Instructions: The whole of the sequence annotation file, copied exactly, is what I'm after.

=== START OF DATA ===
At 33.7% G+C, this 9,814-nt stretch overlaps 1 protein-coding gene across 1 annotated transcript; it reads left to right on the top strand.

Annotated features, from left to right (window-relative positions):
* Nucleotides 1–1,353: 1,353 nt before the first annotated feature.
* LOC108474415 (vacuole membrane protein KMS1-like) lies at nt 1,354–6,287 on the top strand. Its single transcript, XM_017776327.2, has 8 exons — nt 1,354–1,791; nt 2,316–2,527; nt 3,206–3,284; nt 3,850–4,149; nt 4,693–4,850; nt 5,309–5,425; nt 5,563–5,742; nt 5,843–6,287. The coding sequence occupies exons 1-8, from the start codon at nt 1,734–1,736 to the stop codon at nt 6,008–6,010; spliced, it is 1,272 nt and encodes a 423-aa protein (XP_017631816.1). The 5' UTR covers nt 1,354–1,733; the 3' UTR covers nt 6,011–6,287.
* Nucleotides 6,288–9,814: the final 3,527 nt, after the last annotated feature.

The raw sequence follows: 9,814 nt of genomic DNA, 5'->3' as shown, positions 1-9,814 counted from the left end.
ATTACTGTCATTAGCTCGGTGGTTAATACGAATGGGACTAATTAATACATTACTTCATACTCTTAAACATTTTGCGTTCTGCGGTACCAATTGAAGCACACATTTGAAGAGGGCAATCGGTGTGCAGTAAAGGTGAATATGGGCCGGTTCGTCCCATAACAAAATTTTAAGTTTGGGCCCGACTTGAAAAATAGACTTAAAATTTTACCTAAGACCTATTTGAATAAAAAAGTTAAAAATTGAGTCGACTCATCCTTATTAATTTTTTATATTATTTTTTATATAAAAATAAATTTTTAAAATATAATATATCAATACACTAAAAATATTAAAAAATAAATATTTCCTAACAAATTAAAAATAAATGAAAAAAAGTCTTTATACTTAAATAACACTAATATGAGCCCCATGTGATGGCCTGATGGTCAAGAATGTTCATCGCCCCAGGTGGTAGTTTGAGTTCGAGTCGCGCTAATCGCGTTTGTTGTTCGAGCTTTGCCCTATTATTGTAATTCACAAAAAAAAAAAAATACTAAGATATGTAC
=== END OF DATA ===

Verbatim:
At 33.7% G+C, this 9,814-nt stretch overlaps 1 protein-coding gene across 1 annotated transcript; it reads left to right on the top strand.

Annotated features, from left to right (window-relative positions):
* Nucleotides 1–1,353: 1,353 nt before the first annotated feature.
* LOC108474415 (vacuole membrane protein KMS1-like) lies at nt 1,354–6,287 on the top strand. Its single transcript, XM_017776327.2, has 8 exons — nt 1,354–1,791; nt 2,316–2,527; nt 3,206–3,284; nt 3,850–4,149; nt 4,693–4,850; nt 5,309–5,425; nt 5,563–5,742; nt 5,843–6,287. The coding sequence occupies exons 1-8, from the start codon at nt 1,734–1,736 to the stop codon at nt 6,008–6,010; spliced, it is 1,272 nt and encodes a 423-aa protein (XP_017631816.1). The 5' UTR covers nt 1,354–1,733; the 3' UTR covers nt 6,011–6,287.
* Nucleotides 6,288–9,814: the final 3,527 nt, after the last annotated feature.

The raw sequence follows: 9,814 nt of genomic DNA, 5'->3' as shown, positions 1-9,814 counted from the left end.
ATTACTGTCATTAGCTCGGTGGTTAATACGAATGGGACTAATTAATACATTACTTCATACTCTTAAACATTTTGCGTTCTGCGGTACCAATTGAAGCACACATTTGAAGAGGGCAATCGGTGTGCAGTAAAGGTGAATATGGGCCGGTTCGTCCCATAACAAAATTTTAAGTTTGGGCCCGACTTGAAAAATAGACTTAAAATTTTACCTAAGACCTATTTGAATAAAAAAGTTAAAAATTGAGTCGACTCATCCTTATTAATTTTTTATATTATTTTTTATATAAAAATAAATTTTTAAAATATAATATATCAATACACTAAAAATATTAAAAAATAAATATTTCCTAACAAATTAAAAATAAATGAAAAAAAGTCTTTATACTTAAATAACACTAATATGAGCCCCATGTGATGGCCTGATGGTCAAGAATGTTCATCGCCCCAGGTGGTAGTTTGAGTTCGAGTCGCGCTAATCGCGTTTGTTGTTCGAGCTTTGCCCTATTATTGTAATTCACAAAAAAAAAAAAATACTAAGATATGTAC